Flags, Beer And Targets: Jasper Johns At Royal Academy Of Arts

Jasper Johns, Royal Academy of Arts ★★★★☆

Flags, Beer And Targets: Jasper Johns At Royal Academy Of Arts Jasper Johns, Royal Academy of Arts 4
One of his most iconic works is the American Flag and several variations are in the show. © Jasper Johns / VAGA, New York / DACS, London 2017. Photo: Jamie Stukenberg c The Wildenstein Plattner Institute, 2017

American flags, bronze cans of ale and targets. All symbols of everyday America and yet get close up and imperfections become visible. These slight changes make you look at familiar items in a new light and examine them instead of taking them for granted.

Welcome to the brilliant and immersive world of Jasper Johns, one of the most influential artists of the last century and one who is still creating art even today well into his 80s. The Royal Academy of Arts has mounted a massive retrospective with over 150 works spanning his career over seven decades.

The targets are also one of his more recognisable works and the use of colour or grayscale determines how we observe it. The Art Institute of Chicago © Jasper Johns / VAGA, New York / DACS, London. Photo: c 2017. The Art Institute of Chicago / Art Resource, NY / Scala, Florence

His work is all about asking people to take another look at the familiar and to discover something new within the nuances. That might sound dry and academic, but it never feels that way as his work is bold and eye-catching; there's an initial jolt and a secondary reward for the more attentive viewer.

The American flag appears bright and resplendent in one work and then grey or cut in half in another. Johns asks whether it now symbolises something completely different from its past or has it lost all meaning altogether? That these works were created during the Cold War when America would've been at peak patriotism, highlights how powerful this statement was.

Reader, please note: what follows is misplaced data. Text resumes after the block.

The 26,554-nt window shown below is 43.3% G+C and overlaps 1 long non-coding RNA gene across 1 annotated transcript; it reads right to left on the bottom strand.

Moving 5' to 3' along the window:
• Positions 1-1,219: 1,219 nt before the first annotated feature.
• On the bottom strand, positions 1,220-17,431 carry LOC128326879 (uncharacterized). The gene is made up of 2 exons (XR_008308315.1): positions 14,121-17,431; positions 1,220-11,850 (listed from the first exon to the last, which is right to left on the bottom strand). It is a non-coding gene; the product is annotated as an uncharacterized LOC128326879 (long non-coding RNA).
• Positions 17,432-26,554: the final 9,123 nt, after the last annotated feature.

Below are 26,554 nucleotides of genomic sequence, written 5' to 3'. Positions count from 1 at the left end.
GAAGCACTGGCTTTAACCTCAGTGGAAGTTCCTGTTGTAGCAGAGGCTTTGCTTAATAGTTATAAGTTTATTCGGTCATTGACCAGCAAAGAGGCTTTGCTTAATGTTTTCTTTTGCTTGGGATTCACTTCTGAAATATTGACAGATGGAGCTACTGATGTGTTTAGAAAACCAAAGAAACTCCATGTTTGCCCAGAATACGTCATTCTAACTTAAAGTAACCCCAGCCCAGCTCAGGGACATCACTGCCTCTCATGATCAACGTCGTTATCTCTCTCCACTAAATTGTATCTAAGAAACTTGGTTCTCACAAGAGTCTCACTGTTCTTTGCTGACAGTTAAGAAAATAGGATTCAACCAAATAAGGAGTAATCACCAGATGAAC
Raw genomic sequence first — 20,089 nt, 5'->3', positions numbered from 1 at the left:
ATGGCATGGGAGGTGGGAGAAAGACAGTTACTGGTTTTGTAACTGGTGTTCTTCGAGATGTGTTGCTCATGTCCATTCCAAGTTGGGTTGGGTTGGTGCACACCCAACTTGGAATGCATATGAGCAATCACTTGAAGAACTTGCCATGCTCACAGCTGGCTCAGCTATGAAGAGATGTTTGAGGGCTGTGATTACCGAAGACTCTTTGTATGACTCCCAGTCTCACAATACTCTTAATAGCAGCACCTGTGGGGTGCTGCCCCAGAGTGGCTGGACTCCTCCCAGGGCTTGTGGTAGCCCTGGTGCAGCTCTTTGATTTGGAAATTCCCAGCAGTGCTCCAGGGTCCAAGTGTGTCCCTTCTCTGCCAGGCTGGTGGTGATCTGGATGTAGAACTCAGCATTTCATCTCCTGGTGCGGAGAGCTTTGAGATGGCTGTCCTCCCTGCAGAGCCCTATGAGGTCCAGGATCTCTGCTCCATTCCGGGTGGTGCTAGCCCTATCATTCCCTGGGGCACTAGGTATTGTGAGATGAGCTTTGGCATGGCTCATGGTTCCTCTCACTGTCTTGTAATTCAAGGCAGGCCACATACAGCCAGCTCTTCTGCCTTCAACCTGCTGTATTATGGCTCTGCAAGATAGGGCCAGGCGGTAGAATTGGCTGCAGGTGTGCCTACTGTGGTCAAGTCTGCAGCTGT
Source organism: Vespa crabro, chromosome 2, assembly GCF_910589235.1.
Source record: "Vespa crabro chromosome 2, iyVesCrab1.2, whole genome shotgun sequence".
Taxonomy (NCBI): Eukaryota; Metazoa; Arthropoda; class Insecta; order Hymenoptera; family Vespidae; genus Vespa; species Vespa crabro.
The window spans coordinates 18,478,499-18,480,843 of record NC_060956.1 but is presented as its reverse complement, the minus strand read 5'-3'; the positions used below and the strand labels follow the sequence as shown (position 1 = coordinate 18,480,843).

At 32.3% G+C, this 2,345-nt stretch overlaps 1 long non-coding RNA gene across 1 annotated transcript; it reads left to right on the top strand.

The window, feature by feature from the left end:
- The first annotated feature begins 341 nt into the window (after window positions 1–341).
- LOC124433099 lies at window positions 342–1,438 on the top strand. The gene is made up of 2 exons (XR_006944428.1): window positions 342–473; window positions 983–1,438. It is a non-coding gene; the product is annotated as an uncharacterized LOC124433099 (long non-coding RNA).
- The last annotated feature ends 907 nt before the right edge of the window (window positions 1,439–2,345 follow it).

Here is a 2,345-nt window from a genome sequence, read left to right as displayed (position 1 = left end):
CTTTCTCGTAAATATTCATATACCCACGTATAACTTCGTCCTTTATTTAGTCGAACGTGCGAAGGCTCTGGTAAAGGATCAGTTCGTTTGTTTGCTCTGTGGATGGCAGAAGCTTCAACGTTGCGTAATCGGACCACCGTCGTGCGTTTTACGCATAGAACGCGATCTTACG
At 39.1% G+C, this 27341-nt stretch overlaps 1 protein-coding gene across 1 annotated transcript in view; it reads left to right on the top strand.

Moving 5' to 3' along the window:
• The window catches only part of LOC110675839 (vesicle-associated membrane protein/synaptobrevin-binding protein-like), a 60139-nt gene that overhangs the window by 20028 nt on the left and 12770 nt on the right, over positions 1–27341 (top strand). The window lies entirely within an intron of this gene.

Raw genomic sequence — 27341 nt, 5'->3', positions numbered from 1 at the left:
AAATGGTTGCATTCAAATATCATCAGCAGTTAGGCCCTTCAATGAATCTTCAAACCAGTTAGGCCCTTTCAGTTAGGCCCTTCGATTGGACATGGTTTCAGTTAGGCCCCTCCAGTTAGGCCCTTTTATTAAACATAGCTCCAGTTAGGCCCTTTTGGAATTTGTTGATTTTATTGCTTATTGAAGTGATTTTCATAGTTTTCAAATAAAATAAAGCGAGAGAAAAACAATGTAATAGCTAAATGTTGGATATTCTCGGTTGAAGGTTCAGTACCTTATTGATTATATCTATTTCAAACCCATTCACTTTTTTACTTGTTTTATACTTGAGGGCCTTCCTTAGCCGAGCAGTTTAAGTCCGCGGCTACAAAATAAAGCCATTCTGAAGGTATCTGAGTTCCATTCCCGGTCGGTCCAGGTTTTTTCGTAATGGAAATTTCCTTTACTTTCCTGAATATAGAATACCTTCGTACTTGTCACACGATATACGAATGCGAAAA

The balls looks back at us like eyes. Are you really seeing this work? © Jasper Johns / VAGA, New York / DACS, London 2017. Photo: Jamie Stukenberg c The Wildenstein Plattner Institute, 2017

Two balls hold two sections of canvas apart as if they are eyes looking back at us, almost accusatory, asking if we've really looked at the painting or simply dismissed it as something colourful and visually pleasing. The gauntlet is laid down to critics as a pair of spectacles has mouths inside each lens, questioning if even critics really see art before they espouse their opinions.

His later works became more abstract and expressive. © Jasper Johns / VAGA, New York / DACS, London 2017. Photo: Jamie Stukenberg c The Wildenstein Plattner Institute, 2017

His later career is where Johns becomes more abstract and expressive, with the added third dimension of incorporating brooms, neon and rulers into his work. The later works often lack the punch and focus of his earlier works. However, there are still some thoughtful paintings here, including ones that incorporate his shadows as his physical presence now moves into his work, while earlier it was only his thoughts and emotions within the art.

His own self starting to become part of the works themselves. © Jasper Johns / VAGA, New York / DACS, London 2017. c 2017. Digital image, The Museum of Modern Art, New York / Scala, Florence

Even though his theme of observing the everyday still shines through in all of his work, we see how it has evolved and this diversity is what makes a monster show so enjoyable.

Johns incorporates everyday items into his work such as this broom. © Jasper Johns / VAGA, New York / DACS, London 2017

Some visitors may struggle with the fact Jasper Johns work is not always the most immediately accessible but quiet contemplation in front of his art pays dividends. It's always difficult for an artist to create introspective work that can also have wider appeal to others and in our minds Jasper Johns gets this balance spot on in this impressive show.

Jasper Johns: 'Something resembling truth at Royal Academy of Arts is on from 23 September - 10 December. Tickets are £17 for adults (£12 at off-peak times).

Last Updated 20 September 2017